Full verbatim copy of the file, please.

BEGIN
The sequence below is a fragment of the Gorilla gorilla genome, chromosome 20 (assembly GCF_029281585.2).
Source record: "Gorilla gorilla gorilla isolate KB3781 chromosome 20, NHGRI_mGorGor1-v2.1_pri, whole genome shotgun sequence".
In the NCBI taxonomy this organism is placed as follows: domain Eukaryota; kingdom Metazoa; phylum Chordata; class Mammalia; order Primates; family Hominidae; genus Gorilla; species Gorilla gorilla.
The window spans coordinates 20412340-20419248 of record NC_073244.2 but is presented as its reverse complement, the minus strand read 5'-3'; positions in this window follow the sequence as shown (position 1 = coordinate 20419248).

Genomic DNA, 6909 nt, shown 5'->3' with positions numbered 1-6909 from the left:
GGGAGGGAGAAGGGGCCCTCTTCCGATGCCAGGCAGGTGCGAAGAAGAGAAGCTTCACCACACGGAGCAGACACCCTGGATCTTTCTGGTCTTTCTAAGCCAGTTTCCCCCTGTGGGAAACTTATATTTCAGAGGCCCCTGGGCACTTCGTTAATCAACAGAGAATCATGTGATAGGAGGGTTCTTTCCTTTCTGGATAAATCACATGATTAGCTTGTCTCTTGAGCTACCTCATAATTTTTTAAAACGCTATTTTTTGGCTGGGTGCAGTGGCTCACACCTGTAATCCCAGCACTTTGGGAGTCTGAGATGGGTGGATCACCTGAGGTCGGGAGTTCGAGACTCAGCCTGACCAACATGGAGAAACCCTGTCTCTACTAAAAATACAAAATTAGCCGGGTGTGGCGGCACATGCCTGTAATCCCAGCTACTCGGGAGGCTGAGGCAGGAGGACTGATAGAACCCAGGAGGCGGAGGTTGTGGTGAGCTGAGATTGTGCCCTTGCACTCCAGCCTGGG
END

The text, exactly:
The sequence below is a fragment of the Gorilla gorilla genome, chromosome 20 (assembly GCF_029281585.2).
Source record: "Gorilla gorilla gorilla isolate KB3781 chromosome 20, NHGRI_mGorGor1-v2.1_pri, whole genome shotgun sequence".
In the NCBI taxonomy this organism is placed as follows: domain Eukaryota; kingdom Metazoa; phylum Chordata; class Mammalia; order Primates; family Hominidae; genus Gorilla; species Gorilla gorilla.
The window spans coordinates 20412340-20419248 of record NC_073244.2 but is presented as its reverse complement, the minus strand read 5'-3'; positions in this window follow the sequence as shown (position 1 = coordinate 20419248).

Genomic DNA, 6909 nt, shown 5'->3' with positions numbered 1-6909 from the left:
GGGAGGGAGAAGGGGCCCTCTTCCGATGCCAGGCAGGTGCGAAGAAGAGAAGCTTCACCACACGGAGCAGACACCCTGGATCTTTCTGGTCTTTCTAAGCCAGTTTCCCCCTGTGGGAAACTTATATTTCAGAGGCCCCTGGGCACTTCGTTAATCAACAGAGAATCATGTGATAGGAGGGTTCTTTCCTTTCTGGATAAATCACATGATTAGCTTGTCTCTTGAGCTACCTCATAATTTTTTAAAACGCTATTTTTTGGCTGGGTGCAGTGGCTCACACCTGTAATCCCAGCACTTTGGGAGTCTGAGATGGGTGGATCACCTGAGGTCGGGAGTTCGAGACTCAGCCTGACCAACATGGAGAAACCCTGTCTCTACTAAAAATACAAAATTAGCCGGGTGTGGCGGCACATGCCTGTAATCCCAGCTACTCGGGAGGCTGAGGCAGGAGGACTGATAGAACCCAGGAGGCGGAGGTTGTGGTGAGCTGAGATTGTGCCCTTGCACTCCAGCCTGGG